Project description:Spirochete periplasmic flagella (PFs), including those from Brachyspira (Serpulina), Spirochaeta, Treponema, and Leptospira spp., have a unique structure. In most spirochete species, the periplasmic flagellar filaments consist of a core of at least three proteins (FlaB1, FlaB2, and FlaB3) and a sheath protein (FlaA). Each of these proteins is encoded by a separate gene. Using Brachyspira hyodysenteriae as a model system for analyzing PF function by allelic exchange mutagenesis, we analyzed purified PFs from previously constructed flaA::cat, flaA::kan, and flaB1::kan mutants and newly constructed flaB2::cat and flaB3::cat mutants. We investigated whether any of these mutants had a loss of motility and altered PF structure. As formerly found with flaA::cat, flaA::kan, and flaB1::kan mutants, flaB2::cat and flaB3::cat mutants were still motile, but all were less motile than the wild-type strain, using a swarm-plate assay. Sodium dodecyl sulfate-polyacrylamide gel electrophoresis and Western blot analysis indicated that each mutation resulted in the specific loss of the cognate gene product in the assembled purified PFs. Consistent with these results, Northern blot analysis indicated that each flagellar filament gene was monocistronic. In contrast to previous results that analyzed PFs attached to disrupted cells, purified PFs from a flaA::cat mutant were significantly thinner (19.6 nm) than those of the wild-type strain and flaB1::kan, flaB2::cat, and flaB3::cat mutants (24 to 25 nm). These results provide supportive genetic evidence that FlaA forms a sheath around the FlaB core. Using high-magnification dark-field microscopy, we also found that flaA::cat and flaA::kan mutants produced PFs with a smaller helix pitch and helix diameter compared to the wild-type strain and flaB mutants. These results indicate that the interaction of FlaA with the FlaB core impacts periplasmic flagellar helical morphology.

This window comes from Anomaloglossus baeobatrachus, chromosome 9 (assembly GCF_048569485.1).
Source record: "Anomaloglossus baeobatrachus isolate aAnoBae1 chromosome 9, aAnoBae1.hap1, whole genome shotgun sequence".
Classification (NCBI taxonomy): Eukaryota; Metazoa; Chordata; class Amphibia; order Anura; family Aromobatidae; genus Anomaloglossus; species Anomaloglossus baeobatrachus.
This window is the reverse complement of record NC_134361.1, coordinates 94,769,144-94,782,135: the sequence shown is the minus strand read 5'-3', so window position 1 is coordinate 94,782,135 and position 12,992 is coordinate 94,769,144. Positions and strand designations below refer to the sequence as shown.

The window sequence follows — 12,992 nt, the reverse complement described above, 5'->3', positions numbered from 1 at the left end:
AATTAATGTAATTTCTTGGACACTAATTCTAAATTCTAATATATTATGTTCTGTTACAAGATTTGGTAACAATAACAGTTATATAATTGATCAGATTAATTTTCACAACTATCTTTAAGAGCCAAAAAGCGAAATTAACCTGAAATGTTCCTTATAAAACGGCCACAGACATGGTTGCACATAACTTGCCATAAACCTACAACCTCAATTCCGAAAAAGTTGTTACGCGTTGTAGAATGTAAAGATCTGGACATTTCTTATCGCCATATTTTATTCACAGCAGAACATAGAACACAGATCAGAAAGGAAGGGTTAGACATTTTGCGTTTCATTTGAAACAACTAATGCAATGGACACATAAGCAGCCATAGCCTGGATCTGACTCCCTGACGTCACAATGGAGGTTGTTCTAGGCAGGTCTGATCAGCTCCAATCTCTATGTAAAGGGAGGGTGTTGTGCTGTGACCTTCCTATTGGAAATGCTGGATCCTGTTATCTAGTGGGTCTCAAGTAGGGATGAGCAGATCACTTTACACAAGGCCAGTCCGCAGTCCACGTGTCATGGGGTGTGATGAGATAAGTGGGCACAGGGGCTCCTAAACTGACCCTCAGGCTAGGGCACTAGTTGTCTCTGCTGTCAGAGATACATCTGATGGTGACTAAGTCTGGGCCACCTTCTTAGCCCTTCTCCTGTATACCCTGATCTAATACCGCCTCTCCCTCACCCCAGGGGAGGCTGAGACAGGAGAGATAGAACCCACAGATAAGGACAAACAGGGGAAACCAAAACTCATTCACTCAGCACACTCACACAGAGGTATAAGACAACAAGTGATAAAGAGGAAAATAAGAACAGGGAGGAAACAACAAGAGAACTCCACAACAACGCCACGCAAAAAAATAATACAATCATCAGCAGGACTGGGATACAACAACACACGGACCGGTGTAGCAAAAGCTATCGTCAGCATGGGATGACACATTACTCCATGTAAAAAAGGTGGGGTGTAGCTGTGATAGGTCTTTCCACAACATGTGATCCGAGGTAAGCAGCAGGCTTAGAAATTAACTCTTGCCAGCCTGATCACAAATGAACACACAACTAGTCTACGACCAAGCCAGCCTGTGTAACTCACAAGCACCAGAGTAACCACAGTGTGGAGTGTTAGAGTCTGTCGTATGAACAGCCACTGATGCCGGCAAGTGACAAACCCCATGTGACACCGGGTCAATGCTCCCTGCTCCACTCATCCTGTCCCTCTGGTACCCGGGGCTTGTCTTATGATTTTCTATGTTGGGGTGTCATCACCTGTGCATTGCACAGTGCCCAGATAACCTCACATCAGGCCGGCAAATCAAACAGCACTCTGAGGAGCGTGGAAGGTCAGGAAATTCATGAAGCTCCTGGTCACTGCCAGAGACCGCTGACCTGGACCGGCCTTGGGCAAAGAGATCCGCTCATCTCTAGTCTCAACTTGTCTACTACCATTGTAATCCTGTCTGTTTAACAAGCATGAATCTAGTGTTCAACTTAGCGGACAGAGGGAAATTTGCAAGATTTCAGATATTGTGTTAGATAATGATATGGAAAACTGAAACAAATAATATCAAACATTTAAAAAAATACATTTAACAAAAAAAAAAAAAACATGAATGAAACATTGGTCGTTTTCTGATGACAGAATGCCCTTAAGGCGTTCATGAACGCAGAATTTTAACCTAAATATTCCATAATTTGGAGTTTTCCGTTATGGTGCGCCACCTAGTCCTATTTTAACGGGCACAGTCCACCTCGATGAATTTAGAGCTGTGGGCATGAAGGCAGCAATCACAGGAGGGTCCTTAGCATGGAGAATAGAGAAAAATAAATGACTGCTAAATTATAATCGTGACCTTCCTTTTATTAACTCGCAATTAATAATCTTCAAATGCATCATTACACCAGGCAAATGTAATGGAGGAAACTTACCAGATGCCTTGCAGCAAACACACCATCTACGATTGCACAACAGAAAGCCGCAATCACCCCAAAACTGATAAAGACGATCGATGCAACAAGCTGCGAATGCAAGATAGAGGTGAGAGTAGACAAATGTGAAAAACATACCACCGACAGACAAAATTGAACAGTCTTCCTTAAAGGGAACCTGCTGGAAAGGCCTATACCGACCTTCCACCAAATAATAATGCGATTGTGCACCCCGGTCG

Project description:BACKGROUND: Rhizobium leguminosarum bv. viciae establishes symbiotic nitrogen fixing partnerships with plant species belonging to the Tribe Vicieae, which includes the genera Vicia, Lathyrus, Pisum and Lens. Motility and chemotaxis are important in the ecology of R. leguminosarum to provide a competitive advantage during the early steps of nodulation, but the mechanisms of motility and flagellar assembly remain poorly studied. This paper addresses the role of the seven flagellin genes in producing a functional flagellum. RESULTS: R. leguminosarum strains 3841 and VF39SM have seven flagellin genes (flaA, flaB, flaC, flaD, flaE, flaH, and flaG), which are transcribed separately. The predicted flagellins of 3841 are highly similar or identical to the corresponding flagellins in VF39SM. flaA, flaB, flaC, and flaD are in tandem array and are located in the main flagellar gene cluster. flaH and flaG are located outside of the flagellar/motility region while flaE is plasmid-borne. Five flagellin subunits (FlaA, FlaB, FlaC, FlaE, and FlaG) are highly similar to each other, whereas FlaD and FlaH are more distantly related. All flagellins exhibit conserved amino acid residues at the N- and C-terminal ends and are variable in the central regions. Strain 3841 has 1-3 plain subpolar flagella while strain VF39SM exhibits 4-7 plain peritrichous flagella. Three flagellins (FlaA/B/C) and five flagellins (FlaA/B/C/E/G) were detected by mass spectrometry in the flagellar filaments of strains 3841 and VF39SM, respectively. Mutation of flaA resulted in non-motile VF39SM and extremely reduced motility in 3841. Individual mutations of flaB and flaC resulted in shorter flagellar filaments and consequently reduced swimming and swarming motility for both strains. Mutant VF39SM strains carrying individual mutations in flaD, flaE, flaH, and flaG were not significantly affected in motility and filament morphology. The flagellar filament and the motility of 3841 strains with mutations in flaD and flaG were not significantly affected while flaE and flaH mutants exhibited shortened filaments and reduced swimming motility. CONCLUSION: The results obtained from this study demonstrate that FlaA, FlaB, and FlaC are major components of the flagellar filament while FlaD and FlaG are minor components for R. leguminosarum strains 3841 and VF39SM. We also observed differences between the two strains, wherein FlaE and FlaH appear to be minor components of the flagellar filaments in VF39SM but these flagellin subunits may play more important roles in 3841. This paper also demonstrates that the flagellins of 3841 and VF39SM are possibly glycosylated.